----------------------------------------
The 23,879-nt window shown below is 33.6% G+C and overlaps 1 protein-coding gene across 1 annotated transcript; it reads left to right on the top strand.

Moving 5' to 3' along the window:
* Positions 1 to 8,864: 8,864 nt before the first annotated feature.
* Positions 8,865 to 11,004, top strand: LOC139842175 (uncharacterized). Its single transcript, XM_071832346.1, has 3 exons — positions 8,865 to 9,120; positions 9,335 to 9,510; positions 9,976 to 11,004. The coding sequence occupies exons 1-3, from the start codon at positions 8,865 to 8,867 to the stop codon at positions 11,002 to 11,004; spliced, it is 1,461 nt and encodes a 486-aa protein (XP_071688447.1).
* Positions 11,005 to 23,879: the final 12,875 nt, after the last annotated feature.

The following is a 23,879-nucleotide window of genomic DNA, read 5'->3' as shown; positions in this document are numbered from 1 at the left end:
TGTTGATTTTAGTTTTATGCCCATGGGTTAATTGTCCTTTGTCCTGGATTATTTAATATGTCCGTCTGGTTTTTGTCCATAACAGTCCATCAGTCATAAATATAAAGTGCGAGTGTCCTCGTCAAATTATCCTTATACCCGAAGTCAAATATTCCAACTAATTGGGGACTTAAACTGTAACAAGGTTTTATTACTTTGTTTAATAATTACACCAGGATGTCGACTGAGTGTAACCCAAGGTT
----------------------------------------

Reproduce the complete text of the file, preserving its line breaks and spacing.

The 23,879-nt window shown below is 33.6% G+C and overlaps 1 protein-coding gene across 1 annotated transcript; it reads left to right on the top strand.

Moving 5' to 3' along the window:
* Positions 1 to 8,864: 8,864 nt before the first annotated feature.
* Positions 8,865 to 11,004, top strand: LOC139842175 (uncharacterized). Its single transcript, XM_071832346.1, has 3 exons — positions 8,865 to 9,120; positions 9,335 to 9,510; positions 9,976 to 11,004. The coding sequence occupies exons 1-3, from the start codon at positions 8,865 to 8,867 to the stop codon at positions 11,002 to 11,004; spliced, it is 1,461 nt and encodes a 486-aa protein (XP_071688447.1).
* Positions 11,005 to 23,879: the final 12,875 nt, after the last annotated feature.

The following is a 23,879-nucleotide window of genomic DNA, read 5'->3' as shown; positions in this document are numbered from 1 at the left end:
TGTTGATTTTAGTTTTATGCCCATGGGTTAATTGTCCTTTGTCCTGGATTATTTAATATGTCCGTCTGGTTTTTGTCCATAACAGTCCATCAGTCATAAATATAAAGTGCGAGTGTCCTCGTCAAATTATCCTTATACCCGAAGTCAAATATTCCAACTAATTGGGGACTTAAACTGTAACAAGGTTTTATTACTTTGTTTAATAATTACACCAGGATGTCGACTGAGTGTAACCCAAGGTT